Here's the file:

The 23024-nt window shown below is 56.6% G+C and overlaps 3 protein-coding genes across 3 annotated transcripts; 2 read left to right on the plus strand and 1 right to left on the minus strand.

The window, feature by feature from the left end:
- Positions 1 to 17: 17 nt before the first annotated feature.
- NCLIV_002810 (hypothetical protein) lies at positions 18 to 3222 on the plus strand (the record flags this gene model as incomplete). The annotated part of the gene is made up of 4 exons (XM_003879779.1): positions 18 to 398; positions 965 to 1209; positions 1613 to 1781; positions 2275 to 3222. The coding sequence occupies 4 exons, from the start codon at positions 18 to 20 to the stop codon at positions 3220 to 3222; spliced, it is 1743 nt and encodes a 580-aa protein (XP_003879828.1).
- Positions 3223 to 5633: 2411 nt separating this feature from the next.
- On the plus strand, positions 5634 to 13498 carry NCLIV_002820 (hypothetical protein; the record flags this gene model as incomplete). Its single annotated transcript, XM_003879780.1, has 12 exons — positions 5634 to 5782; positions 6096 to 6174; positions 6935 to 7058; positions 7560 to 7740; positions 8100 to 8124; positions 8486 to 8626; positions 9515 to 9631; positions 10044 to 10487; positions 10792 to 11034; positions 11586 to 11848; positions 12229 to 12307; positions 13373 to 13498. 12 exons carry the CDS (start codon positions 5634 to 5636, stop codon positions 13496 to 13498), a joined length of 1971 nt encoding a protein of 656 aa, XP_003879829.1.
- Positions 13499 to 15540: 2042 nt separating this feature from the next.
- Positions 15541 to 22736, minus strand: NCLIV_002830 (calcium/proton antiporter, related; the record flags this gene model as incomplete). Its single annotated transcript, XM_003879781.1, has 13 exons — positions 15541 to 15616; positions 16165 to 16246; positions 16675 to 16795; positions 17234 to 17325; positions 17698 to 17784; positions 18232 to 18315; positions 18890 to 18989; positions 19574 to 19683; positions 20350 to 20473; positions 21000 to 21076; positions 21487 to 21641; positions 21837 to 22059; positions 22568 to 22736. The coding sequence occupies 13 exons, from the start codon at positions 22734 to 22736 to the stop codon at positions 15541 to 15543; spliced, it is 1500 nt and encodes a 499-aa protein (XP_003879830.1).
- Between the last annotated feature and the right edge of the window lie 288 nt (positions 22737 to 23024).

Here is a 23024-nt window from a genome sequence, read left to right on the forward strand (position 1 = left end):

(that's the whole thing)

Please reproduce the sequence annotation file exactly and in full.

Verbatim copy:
The 23024-nt window shown below is 56.6% G+C and overlaps 3 protein-coding genes across 3 annotated transcripts; 2 read left to right on the plus strand and 1 right to left on the minus strand.

The window, feature by feature from the left end:
- Positions 1 to 17: 17 nt before the first annotated feature.
- NCLIV_002810 (hypothetical protein) lies at positions 18 to 3222 on the plus strand (the record flags this gene model as incomplete). The annotated part of the gene is made up of 4 exons (XM_003879779.1): positions 18 to 398; positions 965 to 1209; positions 1613 to 1781; positions 2275 to 3222. The coding sequence occupies 4 exons, from the start codon at positions 18 to 20 to the stop codon at positions 3220 to 3222; spliced, it is 1743 nt and encodes a 580-aa protein (XP_003879828.1).
- Positions 3223 to 5633: 2411 nt separating this feature from the next.
- On the plus strand, positions 5634 to 13498 carry NCLIV_002820 (hypothetical protein; the record flags this gene model as incomplete). Its single annotated transcript, XM_003879780.1, has 12 exons — positions 5634 to 5782; positions 6096 to 6174; positions 6935 to 7058; positions 7560 to 7740; positions 8100 to 8124; positions 8486 to 8626; positions 9515 to 9631; positions 10044 to 10487; positions 10792 to 11034; positions 11586 to 11848; positions 12229 to 12307; positions 13373 to 13498. 12 exons carry the CDS (start codon positions 5634 to 5636, stop codon positions 13496 to 13498), a joined length of 1971 nt encoding a protein of 656 aa, XP_003879829.1.
- Positions 13499 to 15540: 2042 nt separating this feature from the next.
- Positions 15541 to 22736, minus strand: NCLIV_002830 (calcium/proton antiporter, related; the record flags this gene model as incomplete). Its single annotated transcript, XM_003879781.1, has 13 exons — positions 15541 to 15616; positions 16165 to 16246; positions 16675 to 16795; positions 17234 to 17325; positions 17698 to 17784; positions 18232 to 18315; positions 18890 to 18989; positions 19574 to 19683; positions 20350 to 20473; positions 21000 to 21076; positions 21487 to 21641; positions 21837 to 22059; positions 22568 to 22736. The coding sequence occupies 13 exons, from the start codon at positions 22734 to 22736 to the stop codon at positions 15541 to 15543; spliced, it is 1500 nt and encodes a 499-aa protein (XP_003879830.1).
- Between the last annotated feature and the right edge of the window lie 288 nt (positions 22737 to 23024).

Here is a 23024-nt window from a genome sequence, read left to right on the forward strand (position 1 = left end):